10 minutes with Serame Ramosajana (CA) SA
The South African Chartered Accountancy profession has been in the spotlight due to some of its members being involved in various forms of misconduct recently. The latest Steinhoff scandal, state capture and general corruption in various levels of government and the public sector have exposed members of the profession as playing a key role in aiding and abetting transgressors.
However, the South African Institute of Chartered Accountants (SAICA) has affirmed its absolute commitment to maintaining the integrity and ethical standards of the profession. The body states that it would “deal decisively with members who have acted unethically after due investigative and disciplinary processes”.
Serame Ramosajana (CA) SA and head of department at Milpark’s School of Commerce, agrees that the recent auditing scandals have created a negative perception of a profession which has always been considered trustworthy.
“In the early 2000’s, the first accounting scandals emerged from Enron and Arthur Anderson auditors in the US. Subsequently, we saw development of new legislation that aimed to squash these corporate governance failures. As a result of the latest state capture and Steinhoff scandals, we will enter into a new era of legislation and we will see regulations being tightened and reviewed,” he says.
Ramosajana gave us insight into his teaching style and some of the changes that are currently happening in the profession:
Q: How has the profession in SA evolved?
A: The CA profession is still one of the most prestigious qualifications in the world. Over the past 15 years, the profession has seen the qualification of black CAs. SAICA has made an immense contribution to the profession by introducing the Thuthuka Bursary Fund, a programme that is available solely to black and coloured students who dream of becoming CAs, but do not have the funds to fulfil that dream. This initiative is a great success, as it gives about 300 previously disadvantaged students per year an opportunity to study. Auditing firms that provide training opportunities to these students have also contributed to the growth of the profession.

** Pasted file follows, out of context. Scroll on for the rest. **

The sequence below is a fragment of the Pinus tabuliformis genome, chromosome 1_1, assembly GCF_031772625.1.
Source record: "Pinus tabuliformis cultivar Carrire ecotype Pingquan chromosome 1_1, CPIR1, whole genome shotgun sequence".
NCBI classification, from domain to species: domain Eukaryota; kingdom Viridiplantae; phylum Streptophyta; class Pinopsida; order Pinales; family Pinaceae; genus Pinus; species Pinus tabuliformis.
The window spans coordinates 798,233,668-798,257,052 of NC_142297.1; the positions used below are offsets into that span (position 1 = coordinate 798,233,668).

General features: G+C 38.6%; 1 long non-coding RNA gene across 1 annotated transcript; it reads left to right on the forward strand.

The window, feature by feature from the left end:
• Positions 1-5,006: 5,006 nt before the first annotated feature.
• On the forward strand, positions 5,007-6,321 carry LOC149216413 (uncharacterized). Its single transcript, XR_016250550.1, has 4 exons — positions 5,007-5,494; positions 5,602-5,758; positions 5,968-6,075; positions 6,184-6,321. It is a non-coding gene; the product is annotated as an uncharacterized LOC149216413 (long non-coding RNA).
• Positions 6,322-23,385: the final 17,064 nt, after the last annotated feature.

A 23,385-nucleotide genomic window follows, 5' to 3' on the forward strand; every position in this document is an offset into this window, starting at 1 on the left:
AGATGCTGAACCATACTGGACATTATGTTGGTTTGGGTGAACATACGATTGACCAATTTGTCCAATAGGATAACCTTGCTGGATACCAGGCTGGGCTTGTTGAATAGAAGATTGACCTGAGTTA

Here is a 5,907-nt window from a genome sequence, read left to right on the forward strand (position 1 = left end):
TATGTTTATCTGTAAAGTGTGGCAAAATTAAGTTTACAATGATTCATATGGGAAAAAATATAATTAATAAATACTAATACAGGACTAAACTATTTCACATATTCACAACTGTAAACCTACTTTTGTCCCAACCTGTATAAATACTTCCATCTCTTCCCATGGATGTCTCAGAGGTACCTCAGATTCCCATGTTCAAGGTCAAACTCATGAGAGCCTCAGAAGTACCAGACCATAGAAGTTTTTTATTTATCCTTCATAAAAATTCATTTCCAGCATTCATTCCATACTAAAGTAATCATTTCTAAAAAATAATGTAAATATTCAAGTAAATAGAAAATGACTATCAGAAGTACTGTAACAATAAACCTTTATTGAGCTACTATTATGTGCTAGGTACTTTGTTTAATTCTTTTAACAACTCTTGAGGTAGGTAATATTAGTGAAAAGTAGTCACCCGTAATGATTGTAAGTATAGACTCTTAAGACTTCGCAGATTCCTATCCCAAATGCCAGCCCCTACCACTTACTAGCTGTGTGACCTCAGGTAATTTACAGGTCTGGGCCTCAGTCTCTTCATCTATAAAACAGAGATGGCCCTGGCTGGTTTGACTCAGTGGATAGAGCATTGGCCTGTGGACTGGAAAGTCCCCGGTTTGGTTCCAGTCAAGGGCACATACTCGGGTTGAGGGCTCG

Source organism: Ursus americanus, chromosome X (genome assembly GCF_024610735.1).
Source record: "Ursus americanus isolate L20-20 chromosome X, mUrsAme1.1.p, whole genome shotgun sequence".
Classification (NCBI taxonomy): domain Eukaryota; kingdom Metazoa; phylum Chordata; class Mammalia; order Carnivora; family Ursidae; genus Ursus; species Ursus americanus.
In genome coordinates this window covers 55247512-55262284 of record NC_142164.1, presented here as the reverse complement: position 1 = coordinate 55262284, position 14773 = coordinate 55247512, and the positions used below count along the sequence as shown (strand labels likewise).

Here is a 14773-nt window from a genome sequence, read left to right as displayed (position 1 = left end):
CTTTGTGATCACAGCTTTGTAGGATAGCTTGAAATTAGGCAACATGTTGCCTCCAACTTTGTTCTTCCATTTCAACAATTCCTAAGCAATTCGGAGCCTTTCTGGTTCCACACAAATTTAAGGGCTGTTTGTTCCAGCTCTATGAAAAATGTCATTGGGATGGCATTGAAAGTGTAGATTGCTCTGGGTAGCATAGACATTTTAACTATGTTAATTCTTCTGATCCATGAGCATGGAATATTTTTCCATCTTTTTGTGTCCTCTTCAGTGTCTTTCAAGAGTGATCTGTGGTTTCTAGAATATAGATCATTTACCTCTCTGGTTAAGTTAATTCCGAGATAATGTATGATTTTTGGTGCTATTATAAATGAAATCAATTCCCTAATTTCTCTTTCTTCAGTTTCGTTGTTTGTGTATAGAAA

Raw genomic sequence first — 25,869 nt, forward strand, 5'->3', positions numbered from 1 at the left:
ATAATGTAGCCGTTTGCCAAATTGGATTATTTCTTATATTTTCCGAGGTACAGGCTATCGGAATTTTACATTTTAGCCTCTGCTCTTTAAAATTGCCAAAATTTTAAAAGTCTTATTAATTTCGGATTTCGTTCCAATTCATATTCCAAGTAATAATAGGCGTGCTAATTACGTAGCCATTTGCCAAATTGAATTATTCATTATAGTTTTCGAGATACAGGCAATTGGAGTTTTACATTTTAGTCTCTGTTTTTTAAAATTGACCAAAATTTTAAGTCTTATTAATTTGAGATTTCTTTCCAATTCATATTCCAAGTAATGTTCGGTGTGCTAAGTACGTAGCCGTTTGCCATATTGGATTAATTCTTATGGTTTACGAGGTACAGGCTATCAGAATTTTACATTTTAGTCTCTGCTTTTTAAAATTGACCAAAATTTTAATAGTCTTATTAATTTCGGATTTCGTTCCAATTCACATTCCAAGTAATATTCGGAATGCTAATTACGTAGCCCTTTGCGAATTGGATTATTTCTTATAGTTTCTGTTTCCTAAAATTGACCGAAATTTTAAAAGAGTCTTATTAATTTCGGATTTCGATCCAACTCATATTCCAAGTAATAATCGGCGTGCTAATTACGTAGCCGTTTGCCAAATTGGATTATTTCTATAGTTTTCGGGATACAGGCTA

Q: In March 2016, ABASA revealed that black CAs in SA are still a rare breed. What is your take on this?
A: There are currently close to 40 000 CAs in the country, of whom 10 000 are black. This translates to 25% nationally, which is considered low compared to other races. The latest Talent Shortage Survey for SA shows that accounting and finance staff are among the top 10 positions that employers in the country are having difficulty filling. I think, for instance, if Milpark Education were to partner with SAICA, to promote the CA qualification and other accounting programmes, we can contribute towards building a better South Africa, with the required skills that are needed by the market.
Q: What is your teaching approach in the classroom and what are its strengths and weaknesses?
A: Due to the nature of certain accounting modules, and the fact that most of our students are distance learners, I usually apply a hybrid teaching style. This entails unpacking complex terms with practical scenarios and exercises, either in class or via video. It is of utmost importance that students understand basic accounting terminology and concepts in a practical manner. I also follow a “flipped” classroom approach, mainly for contact learning students. In this case, students need to prepare and present certain topics in class and lead classroom discussions. The weakness is that, in certain instances, students come to class unprepared and it becomes difficult to apply.
Q: How are Milpark programmes impacting on the student experience and general society?
A: We constantly review our programmes on a five-year cycle to ensure that they are relevant and speak to current industry trends. Students studying entrepreneurship modules, for instance, engage in practical entrepreneurial activities that would enhance their creativity. I want to introduce the same model in the accounting modules where students prepare the basic accounting records of a particular non-profit organisation (e.g. charity, church, etc.) and report back as a group. By so doing, it will not only assist them individually, but they would also have contributed to their respective societies positively.
Q: With the current economic situation in SA and rising unemployment, what do you think needs to be done?
A: I believe that the issue of unemployment affects all of us, as this usually results in crime, poverty, etc. I think the government and private sector should play an important role in creating initiatives that will contribute to job creation. Provision of access to funding or start-up capital to small-medium sized entrepreneurs can contribute immensely.
15 Dec 2017